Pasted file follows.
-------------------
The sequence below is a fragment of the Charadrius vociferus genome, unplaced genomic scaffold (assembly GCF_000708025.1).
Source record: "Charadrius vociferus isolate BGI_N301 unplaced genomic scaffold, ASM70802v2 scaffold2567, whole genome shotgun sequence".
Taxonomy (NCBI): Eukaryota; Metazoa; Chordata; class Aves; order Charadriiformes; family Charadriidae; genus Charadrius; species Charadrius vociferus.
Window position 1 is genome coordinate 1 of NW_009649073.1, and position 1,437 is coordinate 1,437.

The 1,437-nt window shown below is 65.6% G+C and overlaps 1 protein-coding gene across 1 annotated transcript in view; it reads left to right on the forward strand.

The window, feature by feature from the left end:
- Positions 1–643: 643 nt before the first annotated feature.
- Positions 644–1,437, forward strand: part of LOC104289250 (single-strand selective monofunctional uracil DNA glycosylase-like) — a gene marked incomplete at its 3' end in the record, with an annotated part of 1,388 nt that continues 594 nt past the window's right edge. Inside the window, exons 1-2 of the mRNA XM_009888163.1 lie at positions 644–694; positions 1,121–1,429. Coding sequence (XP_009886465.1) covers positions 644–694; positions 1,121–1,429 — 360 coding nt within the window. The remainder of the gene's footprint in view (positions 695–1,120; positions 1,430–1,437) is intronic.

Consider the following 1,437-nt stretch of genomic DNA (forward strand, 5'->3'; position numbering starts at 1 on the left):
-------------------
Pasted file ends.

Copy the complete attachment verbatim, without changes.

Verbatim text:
The sequence below is a fragment of the Charadrius vociferus genome, unplaced genomic scaffold (assembly GCF_000708025.1).
Source record: "Charadrius vociferus isolate BGI_N301 unplaced genomic scaffold, ASM70802v2 scaffold2567, whole genome shotgun sequence".
Taxonomy (NCBI): Eukaryota; Metazoa; Chordata; class Aves; order Charadriiformes; family Charadriidae; genus Charadrius; species Charadrius vociferus.
Window position 1 is genome coordinate 1 of NW_009649073.1, and position 1,437 is coordinate 1,437.

The 1,437-nt window shown below is 65.6% G+C and overlaps 1 protein-coding gene across 1 annotated transcript in view; it reads left to right on the forward strand.

The window, feature by feature from the left end:
- Positions 1–643: 643 nt before the first annotated feature.
- Positions 644–1,437, forward strand: part of LOC104289250 (single-strand selective monofunctional uracil DNA glycosylase-like) — a gene marked incomplete at its 3' end in the record, with an annotated part of 1,388 nt that continues 594 nt past the window's right edge. Inside the window, exons 1-2 of the mRNA XM_009888163.1 lie at positions 644–694; positions 1,121–1,429. Coding sequence (XP_009886465.1) covers positions 644–694; positions 1,121–1,429 — 360 coding nt within the window. The remainder of the gene's footprint in view (positions 695–1,120; positions 1,430–1,437) is intronic.

Consider the following 1,437-nt stretch of genomic DNA (forward strand, 5'->3'; position numbering starts at 1 on the left):